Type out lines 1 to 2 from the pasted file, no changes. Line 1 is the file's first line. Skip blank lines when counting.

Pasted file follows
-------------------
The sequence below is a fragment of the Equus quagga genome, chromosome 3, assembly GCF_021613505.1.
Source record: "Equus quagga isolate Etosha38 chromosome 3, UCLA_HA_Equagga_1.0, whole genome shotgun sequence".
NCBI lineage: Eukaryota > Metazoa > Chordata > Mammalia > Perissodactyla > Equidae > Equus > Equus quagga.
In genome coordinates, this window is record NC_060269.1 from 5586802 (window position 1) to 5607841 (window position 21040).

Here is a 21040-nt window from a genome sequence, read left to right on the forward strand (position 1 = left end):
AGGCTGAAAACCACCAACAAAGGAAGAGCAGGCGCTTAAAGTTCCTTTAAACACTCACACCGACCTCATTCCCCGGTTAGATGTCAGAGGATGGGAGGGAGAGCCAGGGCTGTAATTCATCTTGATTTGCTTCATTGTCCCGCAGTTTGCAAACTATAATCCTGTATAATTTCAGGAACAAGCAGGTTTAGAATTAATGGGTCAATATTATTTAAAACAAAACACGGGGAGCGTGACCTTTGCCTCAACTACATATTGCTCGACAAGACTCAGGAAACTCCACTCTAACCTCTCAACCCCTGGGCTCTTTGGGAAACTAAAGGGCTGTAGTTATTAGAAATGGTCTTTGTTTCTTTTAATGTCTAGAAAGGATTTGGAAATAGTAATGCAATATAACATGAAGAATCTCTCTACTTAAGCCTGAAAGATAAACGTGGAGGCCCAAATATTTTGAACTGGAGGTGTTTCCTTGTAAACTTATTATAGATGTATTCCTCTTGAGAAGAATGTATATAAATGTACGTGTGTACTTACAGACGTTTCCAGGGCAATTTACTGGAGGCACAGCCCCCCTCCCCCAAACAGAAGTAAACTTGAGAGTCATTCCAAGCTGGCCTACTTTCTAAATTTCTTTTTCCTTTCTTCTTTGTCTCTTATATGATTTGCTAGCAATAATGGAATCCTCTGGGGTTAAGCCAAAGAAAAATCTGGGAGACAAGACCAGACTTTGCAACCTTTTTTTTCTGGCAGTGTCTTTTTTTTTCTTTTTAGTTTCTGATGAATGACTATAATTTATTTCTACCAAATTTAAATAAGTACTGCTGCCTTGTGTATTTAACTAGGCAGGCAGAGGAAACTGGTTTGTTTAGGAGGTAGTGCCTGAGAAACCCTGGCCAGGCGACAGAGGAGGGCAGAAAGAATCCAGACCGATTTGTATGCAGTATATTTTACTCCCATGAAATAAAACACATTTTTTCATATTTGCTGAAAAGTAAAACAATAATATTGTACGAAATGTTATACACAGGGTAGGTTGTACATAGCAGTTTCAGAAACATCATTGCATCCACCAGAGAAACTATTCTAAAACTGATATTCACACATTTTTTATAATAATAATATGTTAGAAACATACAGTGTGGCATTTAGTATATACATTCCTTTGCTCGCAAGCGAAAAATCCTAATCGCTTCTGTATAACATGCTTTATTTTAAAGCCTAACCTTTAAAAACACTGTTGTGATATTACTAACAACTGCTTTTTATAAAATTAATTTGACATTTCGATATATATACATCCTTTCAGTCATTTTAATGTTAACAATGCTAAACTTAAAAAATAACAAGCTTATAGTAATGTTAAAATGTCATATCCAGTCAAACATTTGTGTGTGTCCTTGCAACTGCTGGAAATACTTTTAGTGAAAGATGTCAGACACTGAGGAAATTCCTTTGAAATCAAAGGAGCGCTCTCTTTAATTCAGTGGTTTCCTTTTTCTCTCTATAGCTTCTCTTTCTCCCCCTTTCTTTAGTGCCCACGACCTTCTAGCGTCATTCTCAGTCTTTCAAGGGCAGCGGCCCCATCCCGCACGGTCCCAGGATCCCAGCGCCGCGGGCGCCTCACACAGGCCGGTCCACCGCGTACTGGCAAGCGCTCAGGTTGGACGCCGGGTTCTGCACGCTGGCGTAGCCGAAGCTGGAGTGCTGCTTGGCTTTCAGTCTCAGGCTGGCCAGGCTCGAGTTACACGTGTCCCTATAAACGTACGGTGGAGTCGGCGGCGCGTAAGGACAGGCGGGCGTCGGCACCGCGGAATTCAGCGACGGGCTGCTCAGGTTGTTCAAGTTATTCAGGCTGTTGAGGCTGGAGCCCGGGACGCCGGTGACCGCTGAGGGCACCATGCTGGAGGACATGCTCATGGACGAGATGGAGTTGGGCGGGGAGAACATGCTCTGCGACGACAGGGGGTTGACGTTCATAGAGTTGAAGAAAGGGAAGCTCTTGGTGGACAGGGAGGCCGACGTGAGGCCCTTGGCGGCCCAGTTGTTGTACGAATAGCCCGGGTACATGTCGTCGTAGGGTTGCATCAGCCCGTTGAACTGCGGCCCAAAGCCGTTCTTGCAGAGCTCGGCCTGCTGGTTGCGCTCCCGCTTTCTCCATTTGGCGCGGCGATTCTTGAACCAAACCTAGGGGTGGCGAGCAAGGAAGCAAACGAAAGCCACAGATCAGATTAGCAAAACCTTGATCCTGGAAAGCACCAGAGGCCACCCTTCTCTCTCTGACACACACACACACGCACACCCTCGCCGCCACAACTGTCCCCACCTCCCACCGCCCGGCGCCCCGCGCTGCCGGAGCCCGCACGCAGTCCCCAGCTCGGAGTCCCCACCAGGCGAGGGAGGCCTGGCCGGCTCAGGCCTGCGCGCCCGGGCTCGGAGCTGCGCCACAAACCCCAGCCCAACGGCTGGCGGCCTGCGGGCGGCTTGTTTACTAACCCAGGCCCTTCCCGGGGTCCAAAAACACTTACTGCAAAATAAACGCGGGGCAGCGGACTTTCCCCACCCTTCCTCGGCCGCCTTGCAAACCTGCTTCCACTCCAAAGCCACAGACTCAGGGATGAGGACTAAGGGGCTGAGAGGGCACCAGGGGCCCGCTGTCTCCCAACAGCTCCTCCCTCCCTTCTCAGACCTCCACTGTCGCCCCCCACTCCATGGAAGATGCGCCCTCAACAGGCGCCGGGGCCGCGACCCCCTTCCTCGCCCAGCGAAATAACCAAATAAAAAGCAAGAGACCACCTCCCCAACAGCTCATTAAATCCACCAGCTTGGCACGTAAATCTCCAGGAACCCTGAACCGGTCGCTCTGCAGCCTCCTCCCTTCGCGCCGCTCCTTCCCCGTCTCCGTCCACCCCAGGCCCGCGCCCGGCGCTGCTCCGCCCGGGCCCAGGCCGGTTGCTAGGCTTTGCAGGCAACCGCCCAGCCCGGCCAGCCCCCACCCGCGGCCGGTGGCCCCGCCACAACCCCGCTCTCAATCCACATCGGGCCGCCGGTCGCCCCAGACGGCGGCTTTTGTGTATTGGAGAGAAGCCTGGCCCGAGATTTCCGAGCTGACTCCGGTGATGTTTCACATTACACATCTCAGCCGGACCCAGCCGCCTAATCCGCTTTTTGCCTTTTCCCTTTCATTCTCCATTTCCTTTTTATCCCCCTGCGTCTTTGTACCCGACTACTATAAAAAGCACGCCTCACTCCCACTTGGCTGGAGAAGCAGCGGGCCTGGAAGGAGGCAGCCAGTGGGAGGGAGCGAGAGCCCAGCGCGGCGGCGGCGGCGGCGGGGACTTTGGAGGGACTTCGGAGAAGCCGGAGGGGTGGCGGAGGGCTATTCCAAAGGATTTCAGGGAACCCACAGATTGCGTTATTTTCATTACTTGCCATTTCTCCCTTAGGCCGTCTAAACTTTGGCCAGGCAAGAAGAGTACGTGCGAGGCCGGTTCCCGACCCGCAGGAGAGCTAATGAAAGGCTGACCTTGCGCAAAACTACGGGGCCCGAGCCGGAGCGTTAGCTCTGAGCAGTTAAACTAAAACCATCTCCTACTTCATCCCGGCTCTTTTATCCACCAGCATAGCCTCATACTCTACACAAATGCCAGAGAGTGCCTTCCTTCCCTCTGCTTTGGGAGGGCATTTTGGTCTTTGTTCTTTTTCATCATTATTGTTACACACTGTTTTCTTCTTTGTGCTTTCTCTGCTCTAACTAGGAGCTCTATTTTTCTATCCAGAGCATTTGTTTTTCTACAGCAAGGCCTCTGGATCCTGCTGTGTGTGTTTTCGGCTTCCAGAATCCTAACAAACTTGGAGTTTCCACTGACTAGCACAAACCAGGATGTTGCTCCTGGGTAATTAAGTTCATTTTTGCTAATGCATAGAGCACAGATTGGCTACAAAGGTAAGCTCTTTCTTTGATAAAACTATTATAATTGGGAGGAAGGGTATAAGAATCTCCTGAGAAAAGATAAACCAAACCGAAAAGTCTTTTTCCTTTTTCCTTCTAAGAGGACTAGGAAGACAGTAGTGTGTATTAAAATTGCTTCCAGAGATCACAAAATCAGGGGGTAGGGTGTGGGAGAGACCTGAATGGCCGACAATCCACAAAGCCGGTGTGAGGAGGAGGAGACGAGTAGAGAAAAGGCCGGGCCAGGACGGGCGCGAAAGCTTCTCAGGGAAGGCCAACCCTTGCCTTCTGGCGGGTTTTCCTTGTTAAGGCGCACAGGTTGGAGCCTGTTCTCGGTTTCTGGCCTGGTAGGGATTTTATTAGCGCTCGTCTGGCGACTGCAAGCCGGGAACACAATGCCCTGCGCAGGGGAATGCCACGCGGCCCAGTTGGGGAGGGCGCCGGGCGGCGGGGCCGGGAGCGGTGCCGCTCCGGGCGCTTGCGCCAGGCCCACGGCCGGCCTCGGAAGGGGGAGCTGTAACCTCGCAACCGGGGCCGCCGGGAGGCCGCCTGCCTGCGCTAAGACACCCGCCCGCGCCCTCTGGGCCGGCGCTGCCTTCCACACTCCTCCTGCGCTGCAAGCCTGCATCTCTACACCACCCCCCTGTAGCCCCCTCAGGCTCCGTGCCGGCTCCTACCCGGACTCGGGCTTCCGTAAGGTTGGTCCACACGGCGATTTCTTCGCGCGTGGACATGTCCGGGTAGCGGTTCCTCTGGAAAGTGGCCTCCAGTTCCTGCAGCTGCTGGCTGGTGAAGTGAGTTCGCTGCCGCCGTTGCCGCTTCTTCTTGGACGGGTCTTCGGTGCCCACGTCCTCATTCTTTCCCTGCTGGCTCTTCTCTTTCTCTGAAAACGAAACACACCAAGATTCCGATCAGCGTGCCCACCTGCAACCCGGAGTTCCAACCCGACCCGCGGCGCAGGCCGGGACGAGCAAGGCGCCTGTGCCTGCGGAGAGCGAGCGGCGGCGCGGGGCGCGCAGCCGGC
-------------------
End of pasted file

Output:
The sequence below is a fragment of the Equus quagga genome, chromosome 3, assembly GCF_021613505.1.
Source record: "Equus quagga isolate Etosha38 chromosome 3, UCLA_HA_Equagga_1.0, whole genome shotgun sequence".